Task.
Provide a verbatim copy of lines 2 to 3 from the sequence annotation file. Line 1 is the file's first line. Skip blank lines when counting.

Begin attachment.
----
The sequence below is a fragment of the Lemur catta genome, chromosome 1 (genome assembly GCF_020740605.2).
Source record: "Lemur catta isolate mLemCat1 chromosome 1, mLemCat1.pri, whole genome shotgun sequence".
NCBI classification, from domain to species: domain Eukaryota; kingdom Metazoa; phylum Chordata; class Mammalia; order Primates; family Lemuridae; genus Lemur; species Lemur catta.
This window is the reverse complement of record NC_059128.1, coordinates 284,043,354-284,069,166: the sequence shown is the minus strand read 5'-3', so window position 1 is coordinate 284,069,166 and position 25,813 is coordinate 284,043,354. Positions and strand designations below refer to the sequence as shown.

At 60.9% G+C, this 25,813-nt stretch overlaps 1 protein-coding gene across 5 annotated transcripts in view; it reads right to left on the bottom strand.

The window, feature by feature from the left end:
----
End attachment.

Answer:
Source record: "Lemur catta isolate mLemCat1 chromosome 1, mLemCat1.pri, whole genome shotgun sequence".
NCBI classification, from domain to species: domain Eukaryota; kingdom Metazoa; phylum Chordata; class Mammalia; order Primates; family Lemuridae; genus Lemur; species Lemur catta.